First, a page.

Dr Julie Smith, who has studied the economics of breastfeeding for over 20 years, says the invisible work of caring for a baby means Australian mothers don’t get the maternity leave they need.
“Australian women produce more than 40 million litres of milk for our infants and young children each year, though this value is not counted in our national food statistics, or noticed in the national budget,” said Dr Smith, from the Research School of Population Health.
“Because we don’t measure it, we don’t appreciate its value, and governments fail to invest in programs and services that support it.”
Dr Smith says breastfeeding is worth at least $3.6 billion to the economy, using market values.
“Most industrialised countries have sufficient paid maternity leave so mothers can exclusively breastfed for six months, in line with the World Health Organization (WHO),” said Dr Smith.
“Women’s time is not free. If we don’t document the cost of feeding and caring for babies and young children, it is taken for granted by policymakers.
“Having a baby or toddler is amazingly time intensive, yet official statistics ignore this investment.”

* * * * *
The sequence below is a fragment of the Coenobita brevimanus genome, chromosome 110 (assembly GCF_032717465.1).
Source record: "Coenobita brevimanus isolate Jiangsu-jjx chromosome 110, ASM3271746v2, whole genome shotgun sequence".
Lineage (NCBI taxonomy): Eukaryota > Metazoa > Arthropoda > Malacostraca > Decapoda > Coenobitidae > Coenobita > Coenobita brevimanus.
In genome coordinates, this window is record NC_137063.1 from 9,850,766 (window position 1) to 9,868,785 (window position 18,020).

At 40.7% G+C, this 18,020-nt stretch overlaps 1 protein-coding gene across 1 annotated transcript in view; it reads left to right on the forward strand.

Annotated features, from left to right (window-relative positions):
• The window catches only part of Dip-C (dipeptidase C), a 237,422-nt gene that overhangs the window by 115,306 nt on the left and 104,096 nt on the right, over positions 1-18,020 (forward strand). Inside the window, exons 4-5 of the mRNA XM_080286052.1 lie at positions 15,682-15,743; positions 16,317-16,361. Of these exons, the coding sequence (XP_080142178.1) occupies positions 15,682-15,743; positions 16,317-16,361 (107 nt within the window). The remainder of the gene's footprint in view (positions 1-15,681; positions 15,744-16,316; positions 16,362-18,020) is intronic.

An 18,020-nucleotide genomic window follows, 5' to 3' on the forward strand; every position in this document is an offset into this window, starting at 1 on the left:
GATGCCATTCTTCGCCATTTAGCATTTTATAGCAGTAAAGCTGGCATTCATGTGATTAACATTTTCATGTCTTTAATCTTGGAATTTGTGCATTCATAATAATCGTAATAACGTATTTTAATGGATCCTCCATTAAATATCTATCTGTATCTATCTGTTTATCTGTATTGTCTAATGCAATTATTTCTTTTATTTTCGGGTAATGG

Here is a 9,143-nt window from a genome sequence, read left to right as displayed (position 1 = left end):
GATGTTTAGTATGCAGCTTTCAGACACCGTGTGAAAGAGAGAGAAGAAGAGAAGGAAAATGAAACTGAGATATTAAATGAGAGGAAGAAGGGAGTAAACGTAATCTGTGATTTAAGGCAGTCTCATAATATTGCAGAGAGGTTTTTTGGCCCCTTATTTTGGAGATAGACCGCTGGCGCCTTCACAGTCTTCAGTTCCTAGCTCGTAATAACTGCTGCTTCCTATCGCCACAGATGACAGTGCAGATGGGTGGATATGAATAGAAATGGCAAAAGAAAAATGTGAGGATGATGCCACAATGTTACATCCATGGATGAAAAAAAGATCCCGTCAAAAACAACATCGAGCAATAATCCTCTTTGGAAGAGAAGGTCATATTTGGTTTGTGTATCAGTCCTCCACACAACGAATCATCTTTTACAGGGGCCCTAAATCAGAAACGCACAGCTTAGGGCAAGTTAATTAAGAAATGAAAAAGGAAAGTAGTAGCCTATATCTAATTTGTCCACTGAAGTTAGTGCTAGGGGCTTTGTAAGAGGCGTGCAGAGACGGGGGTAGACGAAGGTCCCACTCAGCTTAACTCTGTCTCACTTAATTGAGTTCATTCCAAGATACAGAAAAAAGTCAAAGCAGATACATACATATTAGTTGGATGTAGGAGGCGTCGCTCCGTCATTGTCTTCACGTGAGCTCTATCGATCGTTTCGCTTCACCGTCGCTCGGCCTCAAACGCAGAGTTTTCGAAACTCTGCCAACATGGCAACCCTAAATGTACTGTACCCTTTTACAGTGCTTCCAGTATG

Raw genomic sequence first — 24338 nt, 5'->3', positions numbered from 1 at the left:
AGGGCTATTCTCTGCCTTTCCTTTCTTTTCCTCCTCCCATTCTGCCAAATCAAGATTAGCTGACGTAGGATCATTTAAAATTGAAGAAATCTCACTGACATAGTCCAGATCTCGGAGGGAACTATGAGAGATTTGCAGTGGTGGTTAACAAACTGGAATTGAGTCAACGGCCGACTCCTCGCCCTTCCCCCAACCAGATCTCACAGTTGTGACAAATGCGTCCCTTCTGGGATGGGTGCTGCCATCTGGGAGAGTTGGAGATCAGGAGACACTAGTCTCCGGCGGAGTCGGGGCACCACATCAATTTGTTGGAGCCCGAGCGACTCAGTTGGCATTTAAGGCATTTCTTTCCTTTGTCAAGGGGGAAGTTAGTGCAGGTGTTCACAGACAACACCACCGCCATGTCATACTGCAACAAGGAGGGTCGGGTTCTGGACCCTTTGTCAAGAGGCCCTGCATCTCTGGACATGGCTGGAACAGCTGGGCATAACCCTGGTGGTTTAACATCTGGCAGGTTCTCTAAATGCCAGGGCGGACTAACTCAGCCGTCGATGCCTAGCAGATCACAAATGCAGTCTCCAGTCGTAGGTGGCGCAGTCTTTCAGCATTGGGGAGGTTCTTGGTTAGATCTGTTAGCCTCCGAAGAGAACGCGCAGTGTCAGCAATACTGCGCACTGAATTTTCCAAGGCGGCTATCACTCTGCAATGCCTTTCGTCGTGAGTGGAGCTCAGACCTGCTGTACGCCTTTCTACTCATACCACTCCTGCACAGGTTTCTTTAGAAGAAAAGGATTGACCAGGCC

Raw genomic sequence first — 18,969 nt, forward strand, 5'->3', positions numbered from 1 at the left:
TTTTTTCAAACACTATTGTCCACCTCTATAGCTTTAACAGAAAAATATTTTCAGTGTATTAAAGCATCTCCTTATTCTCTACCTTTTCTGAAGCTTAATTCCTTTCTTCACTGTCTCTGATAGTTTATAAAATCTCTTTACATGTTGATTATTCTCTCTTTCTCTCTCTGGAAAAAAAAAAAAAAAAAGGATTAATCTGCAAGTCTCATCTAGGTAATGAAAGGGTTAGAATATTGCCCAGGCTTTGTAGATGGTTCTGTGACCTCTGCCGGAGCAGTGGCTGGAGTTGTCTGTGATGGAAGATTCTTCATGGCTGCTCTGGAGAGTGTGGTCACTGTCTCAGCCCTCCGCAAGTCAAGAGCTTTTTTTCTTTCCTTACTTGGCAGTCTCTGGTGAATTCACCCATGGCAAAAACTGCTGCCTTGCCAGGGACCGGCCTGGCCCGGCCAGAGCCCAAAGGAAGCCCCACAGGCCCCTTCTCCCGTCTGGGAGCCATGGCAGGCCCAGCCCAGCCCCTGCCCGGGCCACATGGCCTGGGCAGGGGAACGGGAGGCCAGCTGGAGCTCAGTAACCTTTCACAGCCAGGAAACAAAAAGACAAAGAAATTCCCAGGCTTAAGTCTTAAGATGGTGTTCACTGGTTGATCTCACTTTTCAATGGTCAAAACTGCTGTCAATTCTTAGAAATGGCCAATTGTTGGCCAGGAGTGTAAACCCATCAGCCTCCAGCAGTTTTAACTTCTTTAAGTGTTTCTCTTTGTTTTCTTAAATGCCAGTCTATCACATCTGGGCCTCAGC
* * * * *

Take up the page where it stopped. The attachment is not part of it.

Previous ANU research showed that introducing just a few weeks of paid maternity leave in 2011 increased breastfeeding and improved mothers’ mental health months down the track.
Dr Smith says we should count breastmilk as part of the national food supply.
“Norway counts breastmilk as part of its national food statistics and we should too.
“My research shows it takes mothers about 40-hours each week to care for a new baby, including around 18 hours to breastfeed, yet this is not considered relevant to health or work policies by government statisticians.
“Failure to help mothers with breastfeeding cost the nation almost $4 billion in lost baby milk production, and hundreds of millions of dollars in preventable health costs.”
New milk markets
Dr Smith warns that mother-to-baby feeding will be displaced if breastfeeding support is not prioritised by health services and governments.
The researcher is warning of the urgent need for tough regulation with the newly emerging markets in human milk.
“Expanding Australia’s human milk banking system will save lives and save on health costs. With pasteurised donor milk for NICU now selling at around $300 a litre internationally, companies are keen to generate new markets,” said Dr Smith.
“It is only a matter of time before Australian parents will see UHT human milk promoted alongside formula in the shopping aisles.”
Dr Smith will be presenting her work in Melbourne at the Public Helath Assosociation Conference on prevention. (Wednesday 12 June – 14 June 2019).
Dr Julie Smith
ARC Future Fellow and Professor (Associate)
Research School of Population Health
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